It's easy to understand the rage Walker inspires. At a moment when America is experiencing a rare and very real moment of national unity, this guy shows up fighting for the enemy the same enemy accused of harboring the mastermind of the most horrible terrorist attack in American history.
We can't (and shouldn't) forget that. But even in the midst of our pain and frustration, we need to debate Walker's case, not simply pass judgment. There's a difference between engaging in a discussion about the ignorance of youth, personal responsibility and the power of cult figures and simply waving a white flag to the Taliban. We reserve judgment because we are Americans other countries hang first and ask questions later.
Despite his mass media ubiquity over the past several days, Walker remains a mystery. Here's what we know: He comes from a well-to-do home in suburban San Francisco. We've learned that an adolescent fascination with Islam led to his conversion and subsequent embrace of the Bay Area Muslim community. This interest, in other words, was not a passing fancy. After his high school graduation, Walker's passion for his adopted religion spurred trips to Yemen and later to Pakistan, where he was last heard from in May of this year.
Now that he's resurfaced, we're faced with some tricky questions. Is this kid a criminal? Here's the case against him: He converted to Islam, which is not a crime. Traveling abroad to explore an adopted religion and culture? Also not a crime. Expressing support for the September 11th attacks? Reprehensible, but not criminal. Taking up arms alongside Taliban forces? This is where certainty takes a back seat to speculation.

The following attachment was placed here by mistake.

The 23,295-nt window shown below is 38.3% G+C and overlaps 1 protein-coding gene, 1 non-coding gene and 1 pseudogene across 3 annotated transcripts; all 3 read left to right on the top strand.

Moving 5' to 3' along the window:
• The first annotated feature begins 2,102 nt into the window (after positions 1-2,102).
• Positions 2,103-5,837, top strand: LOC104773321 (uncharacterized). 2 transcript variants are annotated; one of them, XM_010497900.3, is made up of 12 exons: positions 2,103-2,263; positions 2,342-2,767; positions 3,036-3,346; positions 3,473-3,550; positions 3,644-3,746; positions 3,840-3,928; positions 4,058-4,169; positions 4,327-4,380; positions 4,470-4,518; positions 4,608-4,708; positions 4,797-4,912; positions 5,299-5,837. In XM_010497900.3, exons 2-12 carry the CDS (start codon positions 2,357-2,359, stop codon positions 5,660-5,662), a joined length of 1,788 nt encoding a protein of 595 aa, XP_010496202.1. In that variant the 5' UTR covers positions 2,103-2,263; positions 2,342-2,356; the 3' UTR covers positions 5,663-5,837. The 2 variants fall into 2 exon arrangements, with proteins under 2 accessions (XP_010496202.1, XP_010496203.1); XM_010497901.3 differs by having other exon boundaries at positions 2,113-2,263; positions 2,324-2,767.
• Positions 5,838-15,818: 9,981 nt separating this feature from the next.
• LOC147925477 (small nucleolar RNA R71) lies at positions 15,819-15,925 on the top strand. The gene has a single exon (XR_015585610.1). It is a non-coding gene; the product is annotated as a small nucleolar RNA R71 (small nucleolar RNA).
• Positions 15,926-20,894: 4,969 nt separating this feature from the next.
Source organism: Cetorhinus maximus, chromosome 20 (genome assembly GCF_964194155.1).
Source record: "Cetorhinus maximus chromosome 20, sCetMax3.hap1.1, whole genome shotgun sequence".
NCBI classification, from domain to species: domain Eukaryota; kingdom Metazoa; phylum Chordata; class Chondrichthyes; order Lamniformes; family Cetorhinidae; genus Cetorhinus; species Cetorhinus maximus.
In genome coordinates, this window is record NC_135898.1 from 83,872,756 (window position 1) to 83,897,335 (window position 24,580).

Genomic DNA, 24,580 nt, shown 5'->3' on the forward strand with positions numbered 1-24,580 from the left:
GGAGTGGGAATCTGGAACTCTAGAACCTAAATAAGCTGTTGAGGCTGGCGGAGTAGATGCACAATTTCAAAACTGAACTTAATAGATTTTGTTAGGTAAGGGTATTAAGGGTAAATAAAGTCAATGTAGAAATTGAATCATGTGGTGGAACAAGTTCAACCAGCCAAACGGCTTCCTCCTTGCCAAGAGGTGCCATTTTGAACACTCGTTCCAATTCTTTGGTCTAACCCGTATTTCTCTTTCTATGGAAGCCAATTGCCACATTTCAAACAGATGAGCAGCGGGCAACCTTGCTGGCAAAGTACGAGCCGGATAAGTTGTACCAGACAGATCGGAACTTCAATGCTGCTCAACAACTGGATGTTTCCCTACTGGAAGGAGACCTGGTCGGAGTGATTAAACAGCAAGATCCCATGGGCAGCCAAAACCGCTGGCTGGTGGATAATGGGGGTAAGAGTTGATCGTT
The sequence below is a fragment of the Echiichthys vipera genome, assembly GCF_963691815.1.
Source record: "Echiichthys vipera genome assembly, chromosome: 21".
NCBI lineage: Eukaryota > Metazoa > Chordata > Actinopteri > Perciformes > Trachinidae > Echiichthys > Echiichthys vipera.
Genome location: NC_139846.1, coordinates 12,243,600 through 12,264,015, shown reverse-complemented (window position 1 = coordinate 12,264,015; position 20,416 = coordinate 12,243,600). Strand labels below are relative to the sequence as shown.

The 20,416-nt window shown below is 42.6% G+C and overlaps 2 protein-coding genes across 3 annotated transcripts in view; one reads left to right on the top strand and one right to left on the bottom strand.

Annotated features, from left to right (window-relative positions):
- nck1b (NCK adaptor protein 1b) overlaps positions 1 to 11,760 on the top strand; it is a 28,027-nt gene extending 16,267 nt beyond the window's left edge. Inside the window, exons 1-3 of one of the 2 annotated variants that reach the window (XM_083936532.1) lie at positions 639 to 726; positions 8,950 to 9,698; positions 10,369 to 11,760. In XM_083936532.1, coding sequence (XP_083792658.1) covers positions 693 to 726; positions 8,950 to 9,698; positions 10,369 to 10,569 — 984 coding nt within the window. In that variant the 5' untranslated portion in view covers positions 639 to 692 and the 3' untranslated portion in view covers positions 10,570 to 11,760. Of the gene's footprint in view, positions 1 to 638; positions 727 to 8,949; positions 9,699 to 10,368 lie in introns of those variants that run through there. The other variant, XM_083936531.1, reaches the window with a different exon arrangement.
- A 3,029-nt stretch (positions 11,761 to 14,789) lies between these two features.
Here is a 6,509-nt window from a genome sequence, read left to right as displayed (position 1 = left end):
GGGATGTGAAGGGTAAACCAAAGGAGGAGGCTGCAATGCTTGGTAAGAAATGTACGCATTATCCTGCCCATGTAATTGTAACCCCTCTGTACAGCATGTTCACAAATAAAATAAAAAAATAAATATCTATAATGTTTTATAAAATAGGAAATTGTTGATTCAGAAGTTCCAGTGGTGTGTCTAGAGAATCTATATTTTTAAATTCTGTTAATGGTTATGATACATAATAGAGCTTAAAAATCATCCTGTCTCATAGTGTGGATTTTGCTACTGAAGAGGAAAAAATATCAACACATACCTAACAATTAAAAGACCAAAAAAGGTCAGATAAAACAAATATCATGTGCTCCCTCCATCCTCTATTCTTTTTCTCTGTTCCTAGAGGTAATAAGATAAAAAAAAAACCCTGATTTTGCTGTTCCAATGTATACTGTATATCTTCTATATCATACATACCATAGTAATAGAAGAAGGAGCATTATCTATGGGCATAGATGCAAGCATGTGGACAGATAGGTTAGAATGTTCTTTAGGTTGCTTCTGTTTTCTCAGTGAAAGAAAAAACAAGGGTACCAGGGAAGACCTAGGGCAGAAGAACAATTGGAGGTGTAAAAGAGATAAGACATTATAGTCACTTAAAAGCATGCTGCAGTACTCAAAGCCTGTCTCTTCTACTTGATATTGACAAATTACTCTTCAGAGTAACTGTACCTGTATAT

Try him for treason, scream the pundits. Hang him! Rip his limbs from his body! While the charge sounds suitably dramatic, legally, treason is a pretty tricky crime to prove (and is punishable by death). Article III, Section 3 of the Constitution reads, "Treason against the United States, shall consist only in levying war against them, or in adhering to their enemies, giving them aid and comfort." Walker may well have fulfilled those requirements, but there's more. A defendant may be convicted only "on the testimony of two witnesses to the same overt act, or on confession in open court." Will two fellow fighters come forward to offer witness accounts of Walker's crime? Will an unrepentant Walker tell his own story to a judge and jury?
It's conceivable that he'll never have to. In the upper echelons of Washington, D.C., where one might expect the most heated of responses to the Walker case, there is a perceptible push to withhold a verdict. This week, President Bush referred to Walker as "this poor fellow," and Defense Secretary Rumsfeld told reporters his fate would be decided "in good time."
Did he join a cult?